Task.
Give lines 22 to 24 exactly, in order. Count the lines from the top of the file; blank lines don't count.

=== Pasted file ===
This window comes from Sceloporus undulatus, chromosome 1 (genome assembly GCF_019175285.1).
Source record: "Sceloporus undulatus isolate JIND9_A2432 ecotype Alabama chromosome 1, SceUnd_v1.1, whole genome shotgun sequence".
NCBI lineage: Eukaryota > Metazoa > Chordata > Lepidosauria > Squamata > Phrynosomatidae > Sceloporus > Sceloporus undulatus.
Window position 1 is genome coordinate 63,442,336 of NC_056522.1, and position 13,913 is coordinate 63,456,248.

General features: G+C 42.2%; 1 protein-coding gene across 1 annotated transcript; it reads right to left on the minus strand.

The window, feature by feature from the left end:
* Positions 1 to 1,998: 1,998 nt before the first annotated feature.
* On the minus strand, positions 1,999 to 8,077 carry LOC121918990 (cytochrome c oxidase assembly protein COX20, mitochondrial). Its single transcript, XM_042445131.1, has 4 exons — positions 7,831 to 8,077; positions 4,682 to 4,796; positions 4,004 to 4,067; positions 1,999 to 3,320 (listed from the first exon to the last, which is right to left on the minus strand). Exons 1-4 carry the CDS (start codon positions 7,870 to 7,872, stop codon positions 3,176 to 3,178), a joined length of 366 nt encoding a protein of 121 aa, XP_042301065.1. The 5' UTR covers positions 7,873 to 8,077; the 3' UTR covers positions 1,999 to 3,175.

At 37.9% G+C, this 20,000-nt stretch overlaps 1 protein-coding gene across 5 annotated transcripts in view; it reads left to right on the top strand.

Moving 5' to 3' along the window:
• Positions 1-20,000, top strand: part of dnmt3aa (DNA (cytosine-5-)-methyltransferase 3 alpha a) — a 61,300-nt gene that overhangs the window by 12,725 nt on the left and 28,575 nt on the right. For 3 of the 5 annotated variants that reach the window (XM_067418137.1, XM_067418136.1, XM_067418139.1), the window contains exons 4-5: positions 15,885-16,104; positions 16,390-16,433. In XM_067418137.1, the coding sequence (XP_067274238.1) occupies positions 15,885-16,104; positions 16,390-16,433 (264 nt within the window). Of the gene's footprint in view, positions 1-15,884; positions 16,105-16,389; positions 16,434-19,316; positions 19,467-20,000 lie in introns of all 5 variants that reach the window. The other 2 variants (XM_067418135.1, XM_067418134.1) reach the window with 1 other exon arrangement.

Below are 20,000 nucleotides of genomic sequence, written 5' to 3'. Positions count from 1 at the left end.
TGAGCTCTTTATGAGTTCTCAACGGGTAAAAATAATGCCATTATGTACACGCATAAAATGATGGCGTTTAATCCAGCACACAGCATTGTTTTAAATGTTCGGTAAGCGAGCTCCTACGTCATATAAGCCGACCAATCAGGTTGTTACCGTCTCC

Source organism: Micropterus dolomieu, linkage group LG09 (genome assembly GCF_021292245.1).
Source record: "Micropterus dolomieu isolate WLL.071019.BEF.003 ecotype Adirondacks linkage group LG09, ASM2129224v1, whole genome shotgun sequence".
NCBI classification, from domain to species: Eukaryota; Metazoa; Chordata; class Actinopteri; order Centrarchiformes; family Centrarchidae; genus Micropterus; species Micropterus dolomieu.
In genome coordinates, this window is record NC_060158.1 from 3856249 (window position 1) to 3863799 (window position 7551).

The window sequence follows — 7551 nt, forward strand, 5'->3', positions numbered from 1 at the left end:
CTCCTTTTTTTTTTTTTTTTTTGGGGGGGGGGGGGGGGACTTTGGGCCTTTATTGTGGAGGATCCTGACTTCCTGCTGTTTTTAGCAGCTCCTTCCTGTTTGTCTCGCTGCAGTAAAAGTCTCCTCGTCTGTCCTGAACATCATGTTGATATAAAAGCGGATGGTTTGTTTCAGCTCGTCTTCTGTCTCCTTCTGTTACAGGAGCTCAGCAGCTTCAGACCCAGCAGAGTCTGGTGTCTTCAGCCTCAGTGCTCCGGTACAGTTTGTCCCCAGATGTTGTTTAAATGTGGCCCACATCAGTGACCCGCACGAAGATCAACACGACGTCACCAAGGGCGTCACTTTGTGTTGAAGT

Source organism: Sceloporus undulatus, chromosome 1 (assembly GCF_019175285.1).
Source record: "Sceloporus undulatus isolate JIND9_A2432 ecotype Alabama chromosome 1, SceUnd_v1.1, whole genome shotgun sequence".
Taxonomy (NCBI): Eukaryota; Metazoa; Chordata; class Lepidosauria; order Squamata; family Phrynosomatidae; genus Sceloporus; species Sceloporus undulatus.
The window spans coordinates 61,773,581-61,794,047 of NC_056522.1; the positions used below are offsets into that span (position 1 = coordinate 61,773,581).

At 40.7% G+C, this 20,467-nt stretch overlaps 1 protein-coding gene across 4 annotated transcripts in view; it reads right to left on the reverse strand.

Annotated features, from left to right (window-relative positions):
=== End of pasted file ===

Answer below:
Taxonomy (NCBI): Eukaryota; Metazoa; Chordata; class Lepidosauria; order Squamata; family Phrynosomatidae; genus Sceloporus; species Sceloporus undulatus.
The window spans coordinates 61,773,581-61,794,047 of NC_056522.1; the positions used below are offsets into that span (position 1 = coordinate 61,773,581).

At 40.7% G+C, this 20,467-nt stretch overlaps 1 protein-coding gene across 4 annotated transcripts in view; it reads right to left on the reverse strand.